Would it surprise you to know that the Wisconsin Bed & Breakfast Association (WBBA) is one of the largest such associations in the country? We think our numbers have a lot to do with this state’s heritage of hospitality. Our B&B owners approach their work with great commitment and congeniality. Below are some more facts and figures on our group.
Statistics on the Wisconsin Bed & Breakfast Association
- The WBBA was founded in 1987.
- Today, it is 120 member inns strong.
- Member inns range in size from 1 room (yes, there are a select few with one room) to 35 guest rooms. B&Bs larger than eight rooms carry a Hotel-Motel and Restaurant license.
- Four-fine-six guest rooms are the most popular inn configurations.
- As for location, nearly 40% are located in small towns; about 30% classify themselves rural.
- If you’d like to take a B&B vacation on water, you’re in luck. Some 25% of our member inns have lake or river access.
- Nearly one-third of our members are new to the business, having owned their inn less than five years. The rest are evenly split between 5-10 years, and more than 10 years.
- As for age of the innkeepers, assuming they’ve been truthful in their response and we trust they have been, 45% are in the 50-59 year range, a sure indication of a pre-retirement career change, empty nest syndrome, or more flexibility in their lives now that the children have grown.
- Interestingly, the overall age range of innkeepers spans decades, from 30-somethings to over 80.
- While three-quarters of the inns fall into that traditional image of a more historic building -- over 50 years old -- the remainder are less than 30 years old, proving that innkeepers and guests are embracing building alternatives.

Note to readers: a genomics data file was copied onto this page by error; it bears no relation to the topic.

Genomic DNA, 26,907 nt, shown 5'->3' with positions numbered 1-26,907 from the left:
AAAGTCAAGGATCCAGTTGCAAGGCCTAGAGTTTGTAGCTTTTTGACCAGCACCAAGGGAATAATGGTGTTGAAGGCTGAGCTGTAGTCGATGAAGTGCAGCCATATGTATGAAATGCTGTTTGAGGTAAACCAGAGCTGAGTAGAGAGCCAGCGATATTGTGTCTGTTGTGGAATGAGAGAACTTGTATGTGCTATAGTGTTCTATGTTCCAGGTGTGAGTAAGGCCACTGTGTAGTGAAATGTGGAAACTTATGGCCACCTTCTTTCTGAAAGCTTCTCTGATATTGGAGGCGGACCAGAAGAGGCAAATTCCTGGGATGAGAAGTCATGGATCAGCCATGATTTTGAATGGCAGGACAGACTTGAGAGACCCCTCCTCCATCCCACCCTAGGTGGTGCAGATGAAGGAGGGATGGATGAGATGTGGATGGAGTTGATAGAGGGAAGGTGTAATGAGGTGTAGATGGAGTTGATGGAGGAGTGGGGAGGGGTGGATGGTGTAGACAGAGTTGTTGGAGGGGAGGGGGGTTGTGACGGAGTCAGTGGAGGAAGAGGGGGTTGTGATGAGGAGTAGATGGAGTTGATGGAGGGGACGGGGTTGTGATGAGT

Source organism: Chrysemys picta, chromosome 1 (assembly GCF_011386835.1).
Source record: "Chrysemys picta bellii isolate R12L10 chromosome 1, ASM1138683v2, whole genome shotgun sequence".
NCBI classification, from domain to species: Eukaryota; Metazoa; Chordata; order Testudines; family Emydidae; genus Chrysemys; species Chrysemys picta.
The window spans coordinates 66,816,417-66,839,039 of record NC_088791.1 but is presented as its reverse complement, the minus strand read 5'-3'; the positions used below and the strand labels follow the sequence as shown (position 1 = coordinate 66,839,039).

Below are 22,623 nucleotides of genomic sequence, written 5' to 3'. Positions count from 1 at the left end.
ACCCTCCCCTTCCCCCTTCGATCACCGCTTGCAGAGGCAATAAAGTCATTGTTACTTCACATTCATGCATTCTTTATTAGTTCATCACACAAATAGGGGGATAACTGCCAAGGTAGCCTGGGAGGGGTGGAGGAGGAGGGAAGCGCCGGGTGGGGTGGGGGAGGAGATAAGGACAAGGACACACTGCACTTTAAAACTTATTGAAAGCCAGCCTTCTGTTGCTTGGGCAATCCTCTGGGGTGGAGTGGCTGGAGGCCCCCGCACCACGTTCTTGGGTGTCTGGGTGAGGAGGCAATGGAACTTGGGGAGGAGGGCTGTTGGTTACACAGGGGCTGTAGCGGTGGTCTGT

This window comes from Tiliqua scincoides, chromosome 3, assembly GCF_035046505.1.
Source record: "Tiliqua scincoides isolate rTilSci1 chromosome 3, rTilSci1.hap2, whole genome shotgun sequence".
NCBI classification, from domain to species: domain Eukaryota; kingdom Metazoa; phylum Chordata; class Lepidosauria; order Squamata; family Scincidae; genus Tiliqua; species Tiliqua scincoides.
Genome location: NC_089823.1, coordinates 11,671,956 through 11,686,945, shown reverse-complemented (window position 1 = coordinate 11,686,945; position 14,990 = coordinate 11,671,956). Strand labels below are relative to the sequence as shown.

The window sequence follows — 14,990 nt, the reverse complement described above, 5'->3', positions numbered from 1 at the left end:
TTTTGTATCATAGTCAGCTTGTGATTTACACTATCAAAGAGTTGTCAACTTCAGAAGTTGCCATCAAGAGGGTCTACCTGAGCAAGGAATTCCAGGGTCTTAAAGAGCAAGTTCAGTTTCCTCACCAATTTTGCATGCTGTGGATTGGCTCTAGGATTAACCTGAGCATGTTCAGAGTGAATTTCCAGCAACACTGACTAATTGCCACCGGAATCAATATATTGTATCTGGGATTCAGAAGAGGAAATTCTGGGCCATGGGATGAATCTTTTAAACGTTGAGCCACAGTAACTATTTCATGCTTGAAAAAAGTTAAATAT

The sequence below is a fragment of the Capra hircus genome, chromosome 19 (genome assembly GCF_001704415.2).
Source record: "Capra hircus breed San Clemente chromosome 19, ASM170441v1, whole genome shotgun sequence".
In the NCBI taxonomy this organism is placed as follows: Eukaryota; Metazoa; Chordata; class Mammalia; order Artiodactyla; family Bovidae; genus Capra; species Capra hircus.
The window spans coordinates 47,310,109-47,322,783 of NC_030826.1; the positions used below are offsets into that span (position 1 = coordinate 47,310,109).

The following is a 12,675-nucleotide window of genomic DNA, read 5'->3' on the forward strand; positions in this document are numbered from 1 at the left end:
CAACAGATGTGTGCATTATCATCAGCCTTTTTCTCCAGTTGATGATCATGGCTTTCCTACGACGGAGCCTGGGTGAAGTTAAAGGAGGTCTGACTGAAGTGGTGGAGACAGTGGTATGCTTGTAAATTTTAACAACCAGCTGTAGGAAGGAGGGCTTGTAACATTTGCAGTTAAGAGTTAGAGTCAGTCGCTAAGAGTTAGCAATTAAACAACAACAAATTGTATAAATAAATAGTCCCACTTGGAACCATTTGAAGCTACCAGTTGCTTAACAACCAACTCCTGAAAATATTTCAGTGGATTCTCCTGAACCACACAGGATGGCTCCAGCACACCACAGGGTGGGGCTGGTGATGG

Our “White Glove” Inspection
- Every member inn of the WBBA has passed our meticulous on-site inspection, a key component of our Standards program. Think of it as our Seal of Approval.
- The inspection covers everything from management and maintenance to cleanliness and comfort. And, of course, safety.
The Guest Experience
- The image of sharing a bath is long passé. Fully 100% of WBBA member inns offer guests a private bath.
- The typical B&B guest is not-so-typical anymore. Couples are the most common, looking for R&R (romance and relaxation). Yet, there are inns that accommodate families with children.
- Another growing segment is business travelers looking for a touch of home while on the road. Within that is the subset of women business travelers, who like the secure feeling they get staying at a B&B, along with all the personal touches.